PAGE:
Another downstream effect of Akt activation is the phosphorylation and activation of eNOS, which results in an increased production of nitric oxide (NO) in the endothelium. NO induces local vasodilation, inhibits adhesion of platelets and neutrophils, and regulates angiogenesis (Luque Contreras et al., 2006). Here, the phosphorylation of eNOS at the Akt phosphorylation site; Ser1177, was significantly reduced by HS and this decline was attenuated by EPO pre-treatment. Su and colleagues demonstrated that EPO is able to activate eNOS in endothelial cells by interacting with the βcR and causing Akt-dependent phosphorylation of eNOS (Su et al., 2011).
The JAK/STAT pathway is also activated by the interaction of EPO with the EPO-R. This is a type I cytokine receptor but it does not possess any tyrosine kinase ability, therefore it phosphorylates JAK proteins, which recruit and activate STAT proteins. They are then able to dimerize and translocate to the nucleus in order to influence gene expression (Chateauvieux et al., 2011). STAT3 and STAT5 are particularly implicated in EPO’s mechanism of action; however, in this study both HS and EPO pre-treatment had no effect the phosphorylation of STAT3. EPO is also thought to interact indirectly with a host of mitogen-activated protein kinases (MAPKs) through adapter proteins. In particular, activation of ERK1 and ERK2 promotes cellular stress responses such as proliferation, differentiation and production of pro-inflammatory cytokines and occurs in response to injurious stimuli (Donnahoo et al., 1999; Fukudome et al., 2010). However, in this study there was no effect on the phosphorylation of ERK1 and ERK2 in PBS or EPO pre-treated rats subjected to HS.
Pre-treatment of sham-operated rats with EPO did not cause a significant change in the expression of any of the aforementioned proteins, which might have been expected over the 3-day treatment period. However, there was a slight non-significant increase in the phosphorylation of Akt, GSK-3β and eNOS that might have been sufficient to have a physiological effect in the liver and so contribute to the ability of the EPO pre-treated rats to be more resistant to injury.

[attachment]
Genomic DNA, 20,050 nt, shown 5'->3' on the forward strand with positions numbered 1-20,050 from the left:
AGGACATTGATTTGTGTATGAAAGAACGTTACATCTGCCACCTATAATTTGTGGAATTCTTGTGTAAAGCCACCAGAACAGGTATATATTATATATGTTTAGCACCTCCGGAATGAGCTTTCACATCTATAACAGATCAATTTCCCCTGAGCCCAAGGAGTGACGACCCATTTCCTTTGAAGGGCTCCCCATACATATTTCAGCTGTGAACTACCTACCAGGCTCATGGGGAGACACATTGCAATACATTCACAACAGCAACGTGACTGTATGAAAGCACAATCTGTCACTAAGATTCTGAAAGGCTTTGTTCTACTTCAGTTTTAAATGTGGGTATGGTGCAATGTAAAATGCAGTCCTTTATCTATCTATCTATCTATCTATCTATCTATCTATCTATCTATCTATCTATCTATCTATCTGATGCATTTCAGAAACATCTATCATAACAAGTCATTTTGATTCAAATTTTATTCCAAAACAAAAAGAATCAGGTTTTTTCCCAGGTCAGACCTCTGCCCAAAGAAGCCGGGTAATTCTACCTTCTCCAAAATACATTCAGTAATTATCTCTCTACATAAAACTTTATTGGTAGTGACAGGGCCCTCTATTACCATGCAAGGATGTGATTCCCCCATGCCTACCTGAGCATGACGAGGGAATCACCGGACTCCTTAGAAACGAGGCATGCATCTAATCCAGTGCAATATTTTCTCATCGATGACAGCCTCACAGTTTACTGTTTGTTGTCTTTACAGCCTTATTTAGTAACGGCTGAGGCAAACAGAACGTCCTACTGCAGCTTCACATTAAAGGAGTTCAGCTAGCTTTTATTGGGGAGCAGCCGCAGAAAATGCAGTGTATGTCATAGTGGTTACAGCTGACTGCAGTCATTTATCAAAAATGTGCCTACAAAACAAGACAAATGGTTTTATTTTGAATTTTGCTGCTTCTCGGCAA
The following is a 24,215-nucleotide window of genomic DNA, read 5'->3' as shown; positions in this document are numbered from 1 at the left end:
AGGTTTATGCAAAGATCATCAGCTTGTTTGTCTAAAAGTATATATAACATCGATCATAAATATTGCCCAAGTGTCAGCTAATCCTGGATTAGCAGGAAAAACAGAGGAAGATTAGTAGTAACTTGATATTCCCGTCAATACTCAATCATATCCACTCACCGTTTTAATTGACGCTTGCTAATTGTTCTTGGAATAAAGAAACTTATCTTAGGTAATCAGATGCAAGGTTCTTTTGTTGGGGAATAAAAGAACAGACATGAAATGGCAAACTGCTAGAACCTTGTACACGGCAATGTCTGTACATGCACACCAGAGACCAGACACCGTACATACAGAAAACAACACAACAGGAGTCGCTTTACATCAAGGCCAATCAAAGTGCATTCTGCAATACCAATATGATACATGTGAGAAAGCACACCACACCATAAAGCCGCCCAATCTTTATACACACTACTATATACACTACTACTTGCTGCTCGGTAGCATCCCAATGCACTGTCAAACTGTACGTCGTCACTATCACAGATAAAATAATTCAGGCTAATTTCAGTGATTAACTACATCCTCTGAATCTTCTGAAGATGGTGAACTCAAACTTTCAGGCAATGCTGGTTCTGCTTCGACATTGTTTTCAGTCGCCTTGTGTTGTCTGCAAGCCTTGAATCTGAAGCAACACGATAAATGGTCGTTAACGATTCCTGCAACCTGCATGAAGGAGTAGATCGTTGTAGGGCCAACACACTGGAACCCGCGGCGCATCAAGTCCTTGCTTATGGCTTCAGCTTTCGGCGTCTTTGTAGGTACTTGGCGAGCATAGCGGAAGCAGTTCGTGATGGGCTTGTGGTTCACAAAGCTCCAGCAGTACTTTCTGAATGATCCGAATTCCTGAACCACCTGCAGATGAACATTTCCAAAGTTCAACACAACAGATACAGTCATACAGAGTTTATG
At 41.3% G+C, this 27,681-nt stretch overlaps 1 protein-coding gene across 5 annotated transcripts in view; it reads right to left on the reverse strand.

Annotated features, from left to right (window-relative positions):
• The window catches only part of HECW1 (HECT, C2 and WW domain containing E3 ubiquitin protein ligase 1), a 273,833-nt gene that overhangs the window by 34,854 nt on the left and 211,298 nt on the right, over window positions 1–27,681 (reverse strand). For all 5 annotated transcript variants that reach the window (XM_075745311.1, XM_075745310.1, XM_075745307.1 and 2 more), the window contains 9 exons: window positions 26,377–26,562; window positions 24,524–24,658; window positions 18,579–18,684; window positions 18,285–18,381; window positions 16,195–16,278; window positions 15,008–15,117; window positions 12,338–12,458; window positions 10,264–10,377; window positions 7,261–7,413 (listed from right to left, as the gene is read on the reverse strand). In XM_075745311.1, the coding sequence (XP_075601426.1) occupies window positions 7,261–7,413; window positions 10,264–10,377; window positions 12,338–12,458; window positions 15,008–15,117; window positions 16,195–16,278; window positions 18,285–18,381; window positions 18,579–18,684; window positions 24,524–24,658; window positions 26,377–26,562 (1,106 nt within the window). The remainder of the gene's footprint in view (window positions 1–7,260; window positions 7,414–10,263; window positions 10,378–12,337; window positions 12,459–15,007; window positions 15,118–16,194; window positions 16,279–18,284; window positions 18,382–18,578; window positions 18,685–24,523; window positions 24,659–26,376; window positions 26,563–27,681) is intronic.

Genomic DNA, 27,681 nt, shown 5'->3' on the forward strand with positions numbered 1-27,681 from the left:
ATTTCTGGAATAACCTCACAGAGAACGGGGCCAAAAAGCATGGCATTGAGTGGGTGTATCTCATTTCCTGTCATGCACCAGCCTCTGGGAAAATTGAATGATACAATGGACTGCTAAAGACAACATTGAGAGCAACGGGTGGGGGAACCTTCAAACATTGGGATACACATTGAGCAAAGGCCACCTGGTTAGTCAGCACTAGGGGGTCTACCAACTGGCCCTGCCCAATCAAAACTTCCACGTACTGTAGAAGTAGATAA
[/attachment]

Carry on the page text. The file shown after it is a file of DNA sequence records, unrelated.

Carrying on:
The expression of flk-1 on the cell surface of EPCs is of particular interest because activation of this receptor is known to lead to interaction with multiple intracellular signaling pathways, which are similar to those activated by EPO. For example, activation of flk-1 results in phosphorylation and activation of Akt, which promotes cell survival by inhibiting the effects of pro-apoptotic proteins (Gerber et al., 1998a; Gerber et al., 1998b). Additionally, flk-1-mediated phosphorylation of Akt results in the subsequent phosphorylation and activation of eNOS (Dimmeler et al., 1999; Gerber et al., 1998b), which is very similar to the proposed mechanism of anti-apoptotic action of EPO in endothelial cells (Su et al., 2011). Flk-1 is also able to interact with ERK1 and ERK2 to promote cell proliferation (Takahashi et al., 2001). It is possible that in combination with the ability of EPO to activate pro-survival signaling pathways, the mobilization of flk-1+ cells is able to contribute to the tissue-protective effects of EPO by potentiating the action of these pathways.
The correlation between EPO-induced EPC mobilization and the beneficial effects of EPO is well documented in the literature. Several authors have demonstrated the ability of EPO to mobilize EPCs in animal models (Bahlmann et al., 2003; Heeschen et al., 2003). This effect has also been observed in stroke patients, where EPO treatment resulted in an increased proportion of circulating EPCs, which was associated with a significant and independent reduction in the incidence of a major adverse neurological event within 90 days of the initial insult (Yip et al., 2011). Ferrario and colleagues also demonstrated a similar correlation between endogenous EPO production and EPC mobilization in patients following acute myocardial infarction (Ferrario et al., 2007). Although the direct inhibition of EPO-induced mobilization of EPCs has not been investigated, it is possible to inhibit EPC mobilization in animals using pharmacologic agents, for example with vascular endothelial growth inhibitor (Tian et al., 2009) or dopamine (Chakroborty et al., 2008). Prevention of the EPC mobilization afforded by EPO by these interventions could allow us to differentiate between the EPC-dependent and EPC-independent effects of EPO. Even if it were possible to block the mobilization of EPCs afforded by EPO, it is still possible that EPO causes tissue protection by directly activating pro-survival signaling pathways.